Greve in Chianti

Known as the gateway to the Chianti region, Greve in Chianti is a beautiful small Tuscan town 30 km south of Florence, and easy day trip away from the city or a perfect location for a romantic Tuscan retreat. This friendly beautiful market town is full of small cafes and wine bars selling many delicious varieties of Chianti wine. If you are lucky enough to be in Greve during September then you will find the Greve Wine Festival, Chianti region’s largest wine fair and an event that is guaranteed to impress. There are also many hiking trails and bicycling tours to be found around Greve in Chianti, a unique way to explore the breath-taking countryside.

Volterra

Perched high in the Tuscan hills, Volterra is a stunning medieval town that is well known for its Roman theatre and Etruscan sites. Located just a little south of San Gimignano it is a great place to visit for a day trip. Its Roman theatre built in the 1st century AD and its impressive remains can still be seen and are the best preserved in the whole of Italy. There are also remains of the Roman terme (baths) adjacent to the theatre and you can enjoy an excellent bird's-eye view of the theater from Via Lungo le Mura. Volterra is also a great spot for evening sundowners with many spots in the city that are perfect for a glass or wine and watching the sun go down over the Tuscan Hills.

Montecatini Terme

Known for its thermal waters, Montecatini Terme is one of Italy’s top spa towns. Located in the heart of Tuscany its pleasant and peaceful town makes a fantastic base for visiting other cities In the region. Montecatini Terme is the place to be for the ultimate in spa relaxation, boasting several historic spas in the town all fitted with the latest modern equipment for beauty and wellness treatments. Its most famous is Terme Tettuccio. Spend a day here and enjoy its lavish Liverty-style building and its peaceful park.

Cortona

Cortona is the Tuscan hill town made famous by Francis Mayes in her book Under the Tuscan Sun. This small charming town sits on top of a hill offering spectacular views of the surrounding valley and even Lake Trasimeno. Surrounded by 3000 year old walls, Cortona medieval streets are pleasant to wander around with much of its history remaining in its interesting medieval architecture. You should not miss a visit to the beautiful Santa Margherita Sanctuary, patron of the city, and to the Girifalco Fortress. Both are on the highest point on the hill and are easy to reach after a short, uphill walk.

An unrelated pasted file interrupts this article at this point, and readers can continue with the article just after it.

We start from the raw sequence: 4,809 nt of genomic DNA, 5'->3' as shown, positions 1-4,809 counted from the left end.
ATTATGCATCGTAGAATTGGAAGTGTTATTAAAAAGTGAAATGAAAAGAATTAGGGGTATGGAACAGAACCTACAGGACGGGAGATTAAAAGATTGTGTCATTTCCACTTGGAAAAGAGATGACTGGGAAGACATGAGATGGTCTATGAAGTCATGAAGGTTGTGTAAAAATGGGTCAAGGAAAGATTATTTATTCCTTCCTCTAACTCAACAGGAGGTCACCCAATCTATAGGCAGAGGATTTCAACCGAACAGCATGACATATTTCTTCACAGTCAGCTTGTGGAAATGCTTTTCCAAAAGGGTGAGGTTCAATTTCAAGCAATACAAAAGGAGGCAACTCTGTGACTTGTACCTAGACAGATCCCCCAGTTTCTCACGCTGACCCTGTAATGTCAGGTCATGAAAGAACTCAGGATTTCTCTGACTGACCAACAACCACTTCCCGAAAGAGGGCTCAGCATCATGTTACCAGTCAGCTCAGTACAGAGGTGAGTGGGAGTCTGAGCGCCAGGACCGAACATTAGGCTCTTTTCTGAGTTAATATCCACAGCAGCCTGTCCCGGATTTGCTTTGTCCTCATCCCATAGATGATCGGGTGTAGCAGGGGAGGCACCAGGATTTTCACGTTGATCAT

Best time to visit

Tourists visit Tuscany from April to October

Tuscany has a very long tourist period beginning in April and ending late September with July and August being super peak time. The best time to visit is outside the hot summer peak time, between April and June and September and October. The weather will still be glorious, prices will be lower and there will be fewer tourists to contend with at popular attractions. The periods around Easter and Christmas are also peak season dates as many Italians also join in to go on vacation (as is the case in August). For this reason, expect higher prices during these times as well as July and August.

Getting there

While there are flights to Tuscany’s two main airports Pisa and Florence from Europe most international airlines will fly into either Milan or Rome with connecting flights to Tuscany’s regional airports or travel overland via train or hire car.

Getting Around

Tuscany is a beautiful region and many visitors often find that hiring a car is the best way to get around between each town and city. However, if you are planning on visiting only the main towns in Tuscany, the most convenient way to get around is by train: the main station in each town is generally in the centre so there is no need to worry about parking before visiting the major sights. If you definitely do not want to drive smaller towns that cannot be accessed by trains can be accessed by bus but it is a good idea to check out bus schedules before your visit.